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  • Written by Deborah Lupton, Centenary Research Professor, University of Canberra

Patient experiences in the TV drama Grey’s Anatomy are, unsurprisingly, portrayed inaccurately when compared with real-life trauma cases, according to a new study.

The US-based medical team of researchers wanted to see if the long-running program, now in its fourteenth season, was realistic in showing what happens to patients when they are rushed to hospital after experiencing a major injury. They reviewed 269 episodes of the program and compared the fictional patients’ treatment and outcomes with those from a database of nearly 5,000 real patients collected in their hospital.

The study, published today in the journal Trauma Surgery & Acute Care Open, found most of the fictional patients (71%) were transferred from emergency directly to the operating theatre. This happened to only one in four of the real patients.

The fictional patients also died three times more frequently than the real patients. But if they survived their injury, they were more likely to recover quickly, without further surgeries – and be discharged early.

Fictional patients in Grey’s Anatomy died around three times more frequently than the real patients.

Writing from the perspective of health-care providers working in trauma medicine, the researchers advised fans of Grey’s Anatomy who found themselves or their family members in emergency departments after traumatic injury, that they could hold unrealistic expectations of their care and recovery. But they also noted that it was difficult to know how much credence lay people placed on fictional portrayals of medical care.

Given the enduring popularity of television medical dramas, other researchers have wondered about the accuracy of depictions of medical care and illness in these programs, and what key messages viewers might take away from watching them.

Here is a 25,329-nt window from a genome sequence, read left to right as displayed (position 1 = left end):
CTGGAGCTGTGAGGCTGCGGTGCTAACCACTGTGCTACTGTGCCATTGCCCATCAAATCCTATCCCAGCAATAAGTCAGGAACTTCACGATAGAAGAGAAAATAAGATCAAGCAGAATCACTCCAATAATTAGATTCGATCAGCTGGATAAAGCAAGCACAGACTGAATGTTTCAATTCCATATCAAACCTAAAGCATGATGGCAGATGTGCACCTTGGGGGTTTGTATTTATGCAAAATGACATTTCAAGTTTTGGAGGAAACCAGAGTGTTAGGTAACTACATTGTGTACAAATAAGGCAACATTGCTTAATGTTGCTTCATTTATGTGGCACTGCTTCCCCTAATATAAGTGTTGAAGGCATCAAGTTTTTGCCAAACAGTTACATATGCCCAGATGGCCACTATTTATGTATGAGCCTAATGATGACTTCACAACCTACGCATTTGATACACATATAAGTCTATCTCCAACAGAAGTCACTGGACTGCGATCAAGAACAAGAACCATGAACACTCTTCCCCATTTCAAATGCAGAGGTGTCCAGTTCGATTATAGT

Read more: Friday essay: TV's troubling storylines for characters with a mental illness

For example, several research teams have criticised medical dramas showing heart resuscitation techniques for conveying misinformation about their effectiveness, such as far higher survival rates from a heart attack, or more younger people experiencing attacks than in real life.

Numerous studies have found that such portrayals could have an effect on perceptions, but their findings are often contradictory. A review of several such studies found that viewing fictional medical TV programs had a negative influence on viewers’ health-related knowledge, perceptions or behaviour in 11% of studies, a positive influence in 32% of studies, and mixed influence in 58%.

The mixed results are indicative of what media studies researchers have long argued: that television viewers don’t passively absorb what they see on their screens. They are active audiences, drawing on other sources of information such as their own experiences, talking to others, and other forms of media to interpret what they see on television.

From god-like to human